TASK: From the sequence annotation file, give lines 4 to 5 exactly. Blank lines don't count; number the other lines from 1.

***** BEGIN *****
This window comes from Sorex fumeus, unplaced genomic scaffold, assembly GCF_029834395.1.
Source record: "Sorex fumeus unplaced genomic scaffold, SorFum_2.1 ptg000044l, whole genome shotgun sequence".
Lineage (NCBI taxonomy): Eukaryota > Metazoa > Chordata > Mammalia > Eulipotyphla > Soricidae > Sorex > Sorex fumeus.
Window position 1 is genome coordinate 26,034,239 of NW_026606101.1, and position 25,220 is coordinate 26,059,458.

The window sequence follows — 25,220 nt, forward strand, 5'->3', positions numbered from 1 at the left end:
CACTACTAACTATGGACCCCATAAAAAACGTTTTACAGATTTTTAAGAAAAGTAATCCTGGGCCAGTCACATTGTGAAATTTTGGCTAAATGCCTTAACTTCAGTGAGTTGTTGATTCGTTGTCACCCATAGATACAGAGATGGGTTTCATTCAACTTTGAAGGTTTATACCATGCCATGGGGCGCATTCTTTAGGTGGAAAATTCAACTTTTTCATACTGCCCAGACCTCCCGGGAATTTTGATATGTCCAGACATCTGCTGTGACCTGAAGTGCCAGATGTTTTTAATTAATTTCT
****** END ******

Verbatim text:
Window position 1 is genome coordinate 26,034,239 of NW_026606101.1, and position 25,220 is coordinate 26,059,458.

The window sequence follows — 25,220 nt, forward strand, 5'->3', positions numbered from 1 at the left end: